If you love progressive and ambiance music…

Here are the sounds you’ll get:

1. ORCHESTRA – This sound represents a full orchestra – including an octave below the normal guitar – and produces a gigantic, full sound.

Really awesome!

2. CELLO – This sound of a solo cello includes the cello’s natural vibrato.

Really awesome!

3. STRINGS – Presenting the sound of a small four-piece string section, including natural vibrato.

Really awesome, this preset sounds very close to a real mellotron.

4. FLUTES – This preset presents the classic solo flute sound heard on many recordings.

Sounds OK to me.

5. CLARINET – This osund of a solo clarinet sounds great both as a solo (played monophonically) instrument and when playing chords.

Sounds OK to me.

6. SAXOPHONE – This funky vintage British solo saxophone sound is perfect for playing Beatles-like rock lines. It blends great with an overdriven guitar.

This is where things get – say, complicated. While the Roland GR 20 perfectly simulates a sax’s sound (except for a little latency, or tracking if you prefer), this one ain’t good at all and makes it impossible to get a good, realistic and reactive sound with this rather bad preset.

7. BRASS – This preset is a trumpet-like sound, and when playing chords it produces a great brass section sound. The ATTACK and
SUSTAIN knobs work differently for this preset than for other presets.
The ATTACK knob controls a filter sweep for brass synthesizer sounds and the SUSTAIN knobadds the “lip buzz” characteristic of trumpet/brass sounds

Same as precedent : far from seamless, and getting a good, realistic and reactive sound out of this – rather bad – preset proves just plain impossible.

8. LOW CHORALE – This sound is a full low-voiced choir made up of many voices.

Really awesome!

9. HIGH CHOIR - This sound is a higher-voiced choir made up of many voices.

Really awesome!

So whether you like TONY Banks and 70s Genesis or not, you’ll get the ultimate pedal!

Yet, sometimes its sound is a bit shrilly while Roland’s GR20 (for instance) won’t, it will be softer sounding – but also less warm – than EHX’s. That’s a choice to be made, as here you won’t need a GK3 pickup.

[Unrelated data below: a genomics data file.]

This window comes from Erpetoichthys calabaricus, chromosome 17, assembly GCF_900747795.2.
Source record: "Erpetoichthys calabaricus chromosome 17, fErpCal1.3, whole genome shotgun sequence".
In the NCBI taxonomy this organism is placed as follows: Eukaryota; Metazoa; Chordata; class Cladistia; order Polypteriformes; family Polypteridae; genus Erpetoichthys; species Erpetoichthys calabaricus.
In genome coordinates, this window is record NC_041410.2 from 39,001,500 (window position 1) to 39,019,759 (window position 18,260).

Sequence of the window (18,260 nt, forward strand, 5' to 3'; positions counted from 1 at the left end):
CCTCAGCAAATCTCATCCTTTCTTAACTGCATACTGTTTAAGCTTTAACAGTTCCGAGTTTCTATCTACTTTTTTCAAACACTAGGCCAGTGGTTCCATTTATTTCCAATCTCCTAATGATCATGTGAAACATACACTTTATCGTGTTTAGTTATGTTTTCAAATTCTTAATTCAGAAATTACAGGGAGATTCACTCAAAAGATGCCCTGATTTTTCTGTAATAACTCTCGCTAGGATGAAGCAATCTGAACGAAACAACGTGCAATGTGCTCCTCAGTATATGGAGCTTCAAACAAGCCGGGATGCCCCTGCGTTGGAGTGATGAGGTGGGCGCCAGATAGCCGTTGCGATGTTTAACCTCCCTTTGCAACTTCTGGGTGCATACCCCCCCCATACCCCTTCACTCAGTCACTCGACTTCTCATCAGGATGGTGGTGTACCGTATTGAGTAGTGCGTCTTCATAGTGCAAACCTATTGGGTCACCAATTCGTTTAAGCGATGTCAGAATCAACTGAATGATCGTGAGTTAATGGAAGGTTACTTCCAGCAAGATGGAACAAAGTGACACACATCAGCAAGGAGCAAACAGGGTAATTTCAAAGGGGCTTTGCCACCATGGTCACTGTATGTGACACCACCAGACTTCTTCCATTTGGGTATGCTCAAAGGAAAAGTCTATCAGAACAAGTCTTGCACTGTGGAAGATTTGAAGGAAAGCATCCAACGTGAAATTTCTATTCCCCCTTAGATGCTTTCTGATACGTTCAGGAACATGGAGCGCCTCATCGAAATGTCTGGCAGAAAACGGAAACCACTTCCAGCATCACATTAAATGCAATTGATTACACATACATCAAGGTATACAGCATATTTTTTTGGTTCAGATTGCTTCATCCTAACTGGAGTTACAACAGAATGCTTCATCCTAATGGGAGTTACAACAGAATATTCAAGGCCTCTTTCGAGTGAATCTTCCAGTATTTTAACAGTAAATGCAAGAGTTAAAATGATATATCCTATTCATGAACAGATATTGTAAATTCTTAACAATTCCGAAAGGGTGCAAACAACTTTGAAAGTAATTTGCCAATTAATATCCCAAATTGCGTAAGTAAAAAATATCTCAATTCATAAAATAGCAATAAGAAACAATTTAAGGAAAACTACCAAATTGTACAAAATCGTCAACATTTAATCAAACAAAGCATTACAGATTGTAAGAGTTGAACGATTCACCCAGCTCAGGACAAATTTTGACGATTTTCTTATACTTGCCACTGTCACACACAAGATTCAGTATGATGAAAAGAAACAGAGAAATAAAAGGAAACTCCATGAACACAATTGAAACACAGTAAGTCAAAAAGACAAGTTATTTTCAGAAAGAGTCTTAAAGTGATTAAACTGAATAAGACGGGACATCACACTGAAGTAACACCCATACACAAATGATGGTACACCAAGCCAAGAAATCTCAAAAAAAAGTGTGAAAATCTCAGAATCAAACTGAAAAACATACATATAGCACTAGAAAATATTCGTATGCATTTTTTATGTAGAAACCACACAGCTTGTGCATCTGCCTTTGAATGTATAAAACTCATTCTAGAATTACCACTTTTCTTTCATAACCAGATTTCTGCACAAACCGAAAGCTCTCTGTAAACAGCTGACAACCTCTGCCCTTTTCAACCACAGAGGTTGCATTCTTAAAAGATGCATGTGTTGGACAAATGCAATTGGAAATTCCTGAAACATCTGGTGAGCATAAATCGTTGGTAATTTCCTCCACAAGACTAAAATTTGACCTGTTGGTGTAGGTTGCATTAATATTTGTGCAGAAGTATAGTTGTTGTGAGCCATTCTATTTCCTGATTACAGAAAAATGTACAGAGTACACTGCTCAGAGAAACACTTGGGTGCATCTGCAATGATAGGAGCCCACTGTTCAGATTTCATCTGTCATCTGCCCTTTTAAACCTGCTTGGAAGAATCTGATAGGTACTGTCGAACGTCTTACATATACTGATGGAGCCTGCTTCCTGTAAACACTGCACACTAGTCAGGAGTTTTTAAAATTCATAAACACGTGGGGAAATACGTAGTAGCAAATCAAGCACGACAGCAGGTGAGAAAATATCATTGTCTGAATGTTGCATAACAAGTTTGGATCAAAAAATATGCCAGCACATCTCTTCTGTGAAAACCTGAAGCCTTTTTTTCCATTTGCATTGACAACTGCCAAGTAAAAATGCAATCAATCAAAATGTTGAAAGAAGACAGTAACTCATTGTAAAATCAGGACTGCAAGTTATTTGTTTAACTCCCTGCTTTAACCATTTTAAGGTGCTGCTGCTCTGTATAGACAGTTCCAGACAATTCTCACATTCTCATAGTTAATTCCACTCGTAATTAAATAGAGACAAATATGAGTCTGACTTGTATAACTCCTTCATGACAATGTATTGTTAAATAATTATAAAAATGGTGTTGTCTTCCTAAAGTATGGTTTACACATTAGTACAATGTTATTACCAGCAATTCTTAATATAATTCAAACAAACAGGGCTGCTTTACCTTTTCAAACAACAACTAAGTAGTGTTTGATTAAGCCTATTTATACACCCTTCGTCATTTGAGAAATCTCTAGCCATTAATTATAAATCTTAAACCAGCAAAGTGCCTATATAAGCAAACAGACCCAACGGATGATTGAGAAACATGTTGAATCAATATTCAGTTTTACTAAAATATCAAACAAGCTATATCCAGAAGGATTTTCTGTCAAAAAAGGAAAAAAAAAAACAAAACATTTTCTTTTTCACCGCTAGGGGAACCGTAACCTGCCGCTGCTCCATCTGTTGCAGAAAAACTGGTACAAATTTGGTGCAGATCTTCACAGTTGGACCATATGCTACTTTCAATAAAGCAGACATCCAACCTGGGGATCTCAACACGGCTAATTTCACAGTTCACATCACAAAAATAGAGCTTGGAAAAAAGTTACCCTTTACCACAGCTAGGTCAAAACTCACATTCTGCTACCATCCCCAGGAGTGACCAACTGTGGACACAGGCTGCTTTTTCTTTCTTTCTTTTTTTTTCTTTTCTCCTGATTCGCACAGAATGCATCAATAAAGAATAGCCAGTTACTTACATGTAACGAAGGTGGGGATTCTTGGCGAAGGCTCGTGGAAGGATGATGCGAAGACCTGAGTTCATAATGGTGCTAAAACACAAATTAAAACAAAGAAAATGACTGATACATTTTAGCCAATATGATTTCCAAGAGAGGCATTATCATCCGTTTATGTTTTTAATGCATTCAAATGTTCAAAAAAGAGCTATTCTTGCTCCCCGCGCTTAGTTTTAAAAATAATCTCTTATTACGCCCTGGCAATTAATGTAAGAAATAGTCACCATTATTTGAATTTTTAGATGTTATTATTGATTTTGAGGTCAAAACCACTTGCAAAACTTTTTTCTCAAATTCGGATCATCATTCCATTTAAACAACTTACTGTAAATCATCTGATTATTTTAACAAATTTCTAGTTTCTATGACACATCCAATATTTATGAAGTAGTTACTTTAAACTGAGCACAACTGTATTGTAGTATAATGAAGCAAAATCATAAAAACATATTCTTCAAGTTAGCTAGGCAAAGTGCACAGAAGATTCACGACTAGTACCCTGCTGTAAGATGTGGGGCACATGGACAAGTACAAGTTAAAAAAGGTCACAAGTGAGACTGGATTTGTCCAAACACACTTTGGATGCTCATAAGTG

This is a really good product, though a bit pricey and two of its presets (sax and brass) are really messy and dispensable.

Please note that Roland’s GR20 features the same sounds and that its orchestral sounds ans string ensembles sound different, they’re more powerful and will sound more punchy and somehow less shrilly.

Roland’s sax and brass simulations are also much better, making these presets more convincing.

Now, it’s a question of choice – use, need, place, budget and so on...

Don’t forget to read the manual, each note won’t deliver the same power and so on.
It can be used with an overdriven amp and a clean sound amp, as well as in stereo.

There are attack (like a swell/slow attack) and sustain settings, but also the lip noise simulation on the flute and so on.

This pedal will only deliver these sounds, no organ sound like the brand’s B9 and C9.

News Electro-Harmonix

[NAMM] [VIDEO] Five demos from the EHX booth

Published on 01/25/16
Live demonstrations of Electro-Harmonix's Soul Pog, Lester G, Lester K, Bass Preacher and Super Space Drum pedals at the 2016 NAMM.

EHX introduces the Soul Pog

Published on 01/13/16

Forums Electro-Harmonix

Electro-Harmonix classified ads

Electro-Harmonix MEL9 Tape Replay Machine

$187.31 Reverb classified ad

Electro-Harmonix Oceans 11 Reverb

$95 Reverb classified ad